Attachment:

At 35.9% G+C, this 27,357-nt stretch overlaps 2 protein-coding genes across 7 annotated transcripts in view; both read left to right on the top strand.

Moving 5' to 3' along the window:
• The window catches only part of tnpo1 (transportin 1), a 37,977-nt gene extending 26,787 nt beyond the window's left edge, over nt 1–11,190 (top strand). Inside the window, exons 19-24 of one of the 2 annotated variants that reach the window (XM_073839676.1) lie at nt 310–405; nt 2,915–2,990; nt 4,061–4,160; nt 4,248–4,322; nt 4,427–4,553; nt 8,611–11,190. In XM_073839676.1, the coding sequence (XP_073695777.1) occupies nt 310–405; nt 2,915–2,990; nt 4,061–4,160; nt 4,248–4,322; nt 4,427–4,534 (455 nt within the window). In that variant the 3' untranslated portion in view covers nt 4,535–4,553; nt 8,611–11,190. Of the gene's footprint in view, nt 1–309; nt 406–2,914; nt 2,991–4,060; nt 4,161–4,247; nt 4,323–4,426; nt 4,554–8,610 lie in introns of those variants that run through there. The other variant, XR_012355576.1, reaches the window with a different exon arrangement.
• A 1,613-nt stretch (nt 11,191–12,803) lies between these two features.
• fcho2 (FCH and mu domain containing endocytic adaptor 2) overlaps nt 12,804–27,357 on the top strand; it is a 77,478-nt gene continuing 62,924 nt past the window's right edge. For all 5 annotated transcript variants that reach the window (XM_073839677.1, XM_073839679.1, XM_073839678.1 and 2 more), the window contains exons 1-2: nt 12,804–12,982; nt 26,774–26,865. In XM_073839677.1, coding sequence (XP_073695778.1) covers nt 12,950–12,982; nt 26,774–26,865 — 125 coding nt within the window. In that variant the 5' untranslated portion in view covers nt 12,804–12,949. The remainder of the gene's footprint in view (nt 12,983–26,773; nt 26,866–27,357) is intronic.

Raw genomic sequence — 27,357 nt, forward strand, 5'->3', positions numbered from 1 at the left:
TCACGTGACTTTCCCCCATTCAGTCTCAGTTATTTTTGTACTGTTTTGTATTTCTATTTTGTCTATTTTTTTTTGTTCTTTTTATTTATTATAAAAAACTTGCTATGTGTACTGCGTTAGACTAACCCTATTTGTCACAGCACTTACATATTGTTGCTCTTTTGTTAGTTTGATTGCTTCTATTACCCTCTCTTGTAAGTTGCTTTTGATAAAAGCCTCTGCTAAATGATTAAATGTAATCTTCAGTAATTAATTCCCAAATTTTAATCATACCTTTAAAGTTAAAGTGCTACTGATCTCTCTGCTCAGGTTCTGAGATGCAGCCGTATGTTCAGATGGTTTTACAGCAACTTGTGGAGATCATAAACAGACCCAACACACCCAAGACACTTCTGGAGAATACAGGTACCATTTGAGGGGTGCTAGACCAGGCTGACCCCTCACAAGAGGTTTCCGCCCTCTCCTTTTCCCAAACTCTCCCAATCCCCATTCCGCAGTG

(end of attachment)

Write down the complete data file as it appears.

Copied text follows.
At 35.9% G+C, this 27,357-nt stretch overlaps 2 protein-coding genes across 7 annotated transcripts in view; both read left to right on the top strand.

Moving 5' to 3' along the window:
• The window catches only part of tnpo1 (transportin 1), a 37,977-nt gene extending 26,787 nt beyond the window's left edge, over nt 1–11,190 (top strand). Inside the window, exons 19-24 of one of the 2 annotated variants that reach the window (XM_073839676.1) lie at nt 310–405; nt 2,915–2,990; nt 4,061–4,160; nt 4,248–4,322; nt 4,427–4,553; nt 8,611–11,190. In XM_073839676.1, the coding sequence (XP_073695777.1) occupies nt 310–405; nt 2,915–2,990; nt 4,061–4,160; nt 4,248–4,322; nt 4,427–4,534 (455 nt within the window). In that variant the 3' untranslated portion in view covers nt 4,535–4,553; nt 8,611–11,190. Of the gene's footprint in view, nt 1–309; nt 406–2,914; nt 2,991–4,060; nt 4,161–4,247; nt 4,323–4,426; nt 4,554–8,610 lie in introns of those variants that run through there. The other variant, XR_012355576.1, reaches the window with a different exon arrangement.
• A 1,613-nt stretch (nt 11,191–12,803) lies between these two features.
• fcho2 (FCH and mu domain containing endocytic adaptor 2) overlaps nt 12,804–27,357 on the top strand; it is a 77,478-nt gene continuing 62,924 nt past the window's right edge. For all 5 annotated transcript variants that reach the window (XM_073839677.1, XM_073839679.1, XM_073839678.1 and 2 more), the window contains exons 1-2: nt 12,804–12,982; nt 26,774–26,865. In XM_073839677.1, coding sequence (XP_073695778.1) covers nt 12,950–12,982; nt 26,774–26,865 — 125 coding nt within the window. In that variant the 5' untranslated portion in view covers nt 12,804–12,949. The remainder of the gene's footprint in view (nt 12,983–26,773; nt 26,866–27,357) is intronic.

Raw genomic sequence — 27,357 nt, forward strand, 5'->3', positions numbered from 1 at the left:
TCACGTGACTTTCCCCCATTCAGTCTCAGTTATTTTTGTACTGTTTTGTATTTCTATTTTGTCTATTTTTTTTTGTTCTTTTTATTTATTATAAAAAACTTGCTATGTGTACTGCGTTAGACTAACCCTATTTGTCACAGCACTTACATATTGTTGCTCTTTTGTTAGTTTGATTGCTTCTATTACCCTCTCTTGTAAGTTGCTTTTGATAAAAGCCTCTGCTAAATGATTAAATGTAATCTTCAGTAATTAATTCCCAAATTTTAATCATACCTTTAAAGTTAAAGTGCTACTGATCTCTCTGCTCAGGTTCTGAGATGCAGCCGTATGTTCAGATGGTTTTACAGCAACTTGTGGAGATCATAAACAGACCCAACACACCCAAGACACTTCTGGAGAATACAGGTACCATTTGAGGGGTGCTAGACCAGGCTGACCCCTCACAAGAGGTTTCCGCCCTCTCCTTTTCCCAAACTCTCCCAATCCCCATTCCGCAGTG